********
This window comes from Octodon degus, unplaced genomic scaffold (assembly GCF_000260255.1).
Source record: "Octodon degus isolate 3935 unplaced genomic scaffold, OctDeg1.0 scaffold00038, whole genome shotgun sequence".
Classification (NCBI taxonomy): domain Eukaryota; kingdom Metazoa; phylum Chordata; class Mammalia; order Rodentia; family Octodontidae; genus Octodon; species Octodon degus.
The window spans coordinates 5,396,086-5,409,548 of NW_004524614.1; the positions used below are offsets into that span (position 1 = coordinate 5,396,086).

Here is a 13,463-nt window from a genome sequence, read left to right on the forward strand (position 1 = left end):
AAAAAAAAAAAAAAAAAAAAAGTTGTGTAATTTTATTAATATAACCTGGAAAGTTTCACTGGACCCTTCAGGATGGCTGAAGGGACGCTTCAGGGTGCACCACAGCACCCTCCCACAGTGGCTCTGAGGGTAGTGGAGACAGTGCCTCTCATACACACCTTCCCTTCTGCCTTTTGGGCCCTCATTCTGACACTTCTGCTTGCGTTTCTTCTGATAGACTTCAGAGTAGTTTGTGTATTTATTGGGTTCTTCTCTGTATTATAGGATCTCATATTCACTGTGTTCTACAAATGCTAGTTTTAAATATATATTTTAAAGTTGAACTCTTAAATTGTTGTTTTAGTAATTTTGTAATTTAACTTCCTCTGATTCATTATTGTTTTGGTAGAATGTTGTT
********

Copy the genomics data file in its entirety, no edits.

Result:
This window comes from Octodon degus, unplaced genomic scaffold (assembly GCF_000260255.1).
Source record: "Octodon degus isolate 3935 unplaced genomic scaffold, OctDeg1.0 scaffold00038, whole genome shotgun sequence".
Classification (NCBI taxonomy): domain Eukaryota; kingdom Metazoa; phylum Chordata; class Mammalia; order Rodentia; family Octodontidae; genus Octodon; species Octodon degus.
The window spans coordinates 5,396,086-5,409,548 of NW_004524614.1; the positions used below are offsets into that span (position 1 = coordinate 5,396,086).

Here is a 13,463-nt window from a genome sequence, read left to right on the forward strand (position 1 = left end):
AAAAAAAAAAAAAAAAAAAAAGTTGTGTAATTTTATTAATATAACCTGGAAAGTTTCACTGGACCCTTCAGGATGGCTGAAGGGACGCTTCAGGGTGCACCACAGCACCCTCCCACAGTGGCTCTGAGGGTAGTGGAGACAGTGCCTCTCATACACACCTTCCCTTCTGCCTTTTGGGCCCTCATTCTGACACTTCTGCTTGCGTTTCTTCTGATAGACTTCAGAGTAGTTTGTGTATTTATTGGGTTCTTCTCTGTATTATAGGATCTCATATTCACTGTGTTCTACAAATGCTAGTTTTAAATATATATTTTAAAGTTGAACTCTTAAATTGTTGTTTTAGTAATTTTGTAATTTAACTTCCTCTGATTCATTATTGTTTTGGTAGAATGTTGTT